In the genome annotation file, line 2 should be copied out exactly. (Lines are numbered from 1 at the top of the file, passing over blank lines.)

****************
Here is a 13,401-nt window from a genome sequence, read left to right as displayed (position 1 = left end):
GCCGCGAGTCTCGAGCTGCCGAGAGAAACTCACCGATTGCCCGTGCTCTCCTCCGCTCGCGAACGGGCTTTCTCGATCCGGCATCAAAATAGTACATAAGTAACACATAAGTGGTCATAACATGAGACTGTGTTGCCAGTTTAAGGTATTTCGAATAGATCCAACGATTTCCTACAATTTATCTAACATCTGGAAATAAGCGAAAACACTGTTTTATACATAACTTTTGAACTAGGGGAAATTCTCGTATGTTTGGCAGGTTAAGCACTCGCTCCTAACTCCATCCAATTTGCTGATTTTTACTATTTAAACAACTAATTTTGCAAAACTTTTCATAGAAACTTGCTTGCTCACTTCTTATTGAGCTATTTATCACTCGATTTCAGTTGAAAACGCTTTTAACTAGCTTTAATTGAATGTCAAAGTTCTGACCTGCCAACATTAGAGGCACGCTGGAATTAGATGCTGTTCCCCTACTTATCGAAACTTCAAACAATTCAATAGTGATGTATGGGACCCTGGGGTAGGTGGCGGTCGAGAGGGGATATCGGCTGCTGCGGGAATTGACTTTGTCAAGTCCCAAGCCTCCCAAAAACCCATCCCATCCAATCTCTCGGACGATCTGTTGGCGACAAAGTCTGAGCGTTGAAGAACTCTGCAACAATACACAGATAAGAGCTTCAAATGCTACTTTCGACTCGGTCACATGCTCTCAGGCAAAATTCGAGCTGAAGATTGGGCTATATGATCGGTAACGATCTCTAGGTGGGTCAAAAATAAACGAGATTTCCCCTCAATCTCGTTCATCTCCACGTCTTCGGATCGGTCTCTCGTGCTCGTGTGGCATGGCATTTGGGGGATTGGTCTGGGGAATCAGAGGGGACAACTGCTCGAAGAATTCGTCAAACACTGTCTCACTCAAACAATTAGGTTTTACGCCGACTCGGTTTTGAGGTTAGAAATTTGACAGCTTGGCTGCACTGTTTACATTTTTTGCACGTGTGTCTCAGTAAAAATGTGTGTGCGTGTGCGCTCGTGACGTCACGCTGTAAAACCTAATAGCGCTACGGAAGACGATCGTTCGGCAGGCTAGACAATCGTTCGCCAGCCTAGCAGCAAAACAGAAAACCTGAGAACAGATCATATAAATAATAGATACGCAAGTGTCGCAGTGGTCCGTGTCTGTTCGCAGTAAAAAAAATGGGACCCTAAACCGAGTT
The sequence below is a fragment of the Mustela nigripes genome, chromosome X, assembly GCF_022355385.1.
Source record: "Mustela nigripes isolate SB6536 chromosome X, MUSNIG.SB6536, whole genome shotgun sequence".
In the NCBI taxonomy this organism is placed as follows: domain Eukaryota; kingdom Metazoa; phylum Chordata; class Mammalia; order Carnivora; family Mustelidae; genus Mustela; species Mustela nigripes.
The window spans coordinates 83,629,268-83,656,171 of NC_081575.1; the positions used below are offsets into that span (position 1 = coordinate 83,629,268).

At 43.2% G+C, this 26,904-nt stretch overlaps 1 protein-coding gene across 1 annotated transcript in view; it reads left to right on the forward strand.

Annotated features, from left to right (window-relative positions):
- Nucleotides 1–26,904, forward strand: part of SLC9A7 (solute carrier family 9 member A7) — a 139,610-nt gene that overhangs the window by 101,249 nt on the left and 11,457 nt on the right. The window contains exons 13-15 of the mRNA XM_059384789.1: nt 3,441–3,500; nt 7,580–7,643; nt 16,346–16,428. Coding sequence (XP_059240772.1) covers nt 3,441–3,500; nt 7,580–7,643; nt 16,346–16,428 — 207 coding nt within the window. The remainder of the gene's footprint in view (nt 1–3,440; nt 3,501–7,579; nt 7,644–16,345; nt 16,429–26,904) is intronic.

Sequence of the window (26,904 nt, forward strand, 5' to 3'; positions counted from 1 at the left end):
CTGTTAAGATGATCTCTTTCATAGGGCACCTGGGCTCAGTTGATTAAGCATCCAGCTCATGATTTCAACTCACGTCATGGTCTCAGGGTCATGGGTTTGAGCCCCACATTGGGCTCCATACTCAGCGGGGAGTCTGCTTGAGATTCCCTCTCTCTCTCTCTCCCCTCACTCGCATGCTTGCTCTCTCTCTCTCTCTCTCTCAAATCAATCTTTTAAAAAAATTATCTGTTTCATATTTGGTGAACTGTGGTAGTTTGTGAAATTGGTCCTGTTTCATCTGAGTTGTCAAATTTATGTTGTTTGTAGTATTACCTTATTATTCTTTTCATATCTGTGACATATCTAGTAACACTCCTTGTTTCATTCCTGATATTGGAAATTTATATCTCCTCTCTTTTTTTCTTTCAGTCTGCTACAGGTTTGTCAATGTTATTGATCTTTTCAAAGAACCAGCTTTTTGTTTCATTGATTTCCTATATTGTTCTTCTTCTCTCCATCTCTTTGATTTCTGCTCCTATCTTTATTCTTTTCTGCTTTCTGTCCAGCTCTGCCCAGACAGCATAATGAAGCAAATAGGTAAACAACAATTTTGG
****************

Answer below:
GCCGCGAGTCTCGAGCTGCCGAGAGAAACTCACCGATTGCCCGTGCTCTCCTCCGCTCGCGAACGGGCTTTCTCGATCCGGCATCAAAATAGTACATAAGTAACACATAAGTGGTCATAACATGAGACTGTGTTGCCAGTTTAAGGTATTTCGAATAGATCCAACGATTTCCTACAATTTATCTAACATCTGGAAATAAGCGAAAACACTGTTTTATACATAACTTTTGAACTAGGGGAAATTCTCGTATGTTTGGCAGGTTAAGCACTCGCTCCTAACTCCATCCAATTTGCTGATTTTTACTATTTAAACAACTAATTTTGCAAAACTTTTCATAGAAACTTGCTTGCTCACTTCTTATTGAGCTATTTATCACTCGATTTCAGTTGAAAACGCTTTTAACTAGCTTTAATTGAATGTCAAAGTTCTGACCTGCCAACATTAGAGGCACGCTGGAATTAGATGCTGTTCCCCTACTTATCGAAACTTCAAACAATTCAATAGTGATGTATGGGACCCTGGGGTAGGTGGCGGTCGAGAGGGGATATCGGCTGCTGCGGGAATTGACTTTGTCAAGTCCCAAGCCTCCCAAAAACCCATCCCATCCAATCTCTCGGACGATCTGTTGGCGACAAAGTCTGAGCGTTGAAGAACTCTGCAACAATACACAGATAAGAGCTTCAAATGCTACTTTCGACTCGGTCACATGCTCTCAGGCAAAATTCGAGCTGAAGATTGGGCTATATGATCGGTAACGATCTCTAGGTGGGTCAAAAATAAACGAGATTTCCCCTCAATCTCGTTCATCTCCACGTCTTCGGATCGGTCTCTCGTGCTCGTGTGGCATGGCATTTGGGGGATTGGTCTGGGGAATCAGAGGGGACAACTGCTCGAAGAATTCGTCAAACACTGTCTCACTCAAACAATTAGGTTTTACGCCGACTCGGTTTTGAGGTTAGAAATTTGACAGCTTGGCTGCACTGTTTACATTTTTTGCACGTGTGTCTCAGTAAAAATGTGTGTGCGTGTGCGCTCGTGACGTCACGCTGTAAAACCTAATAGCGCTACGGAAGACGATCGTTCGGCAGGCTAGACAATCGTTCGCCAGCCTAGCAGCAAAACAGAAAACCTGAGAACAGATCATATAAATAATAGATACGCAAGTGTCGCAGTGGTCCGTGTCTGTTCGCAGTAAAAAAAATGGGACCCTAAACCGAGTT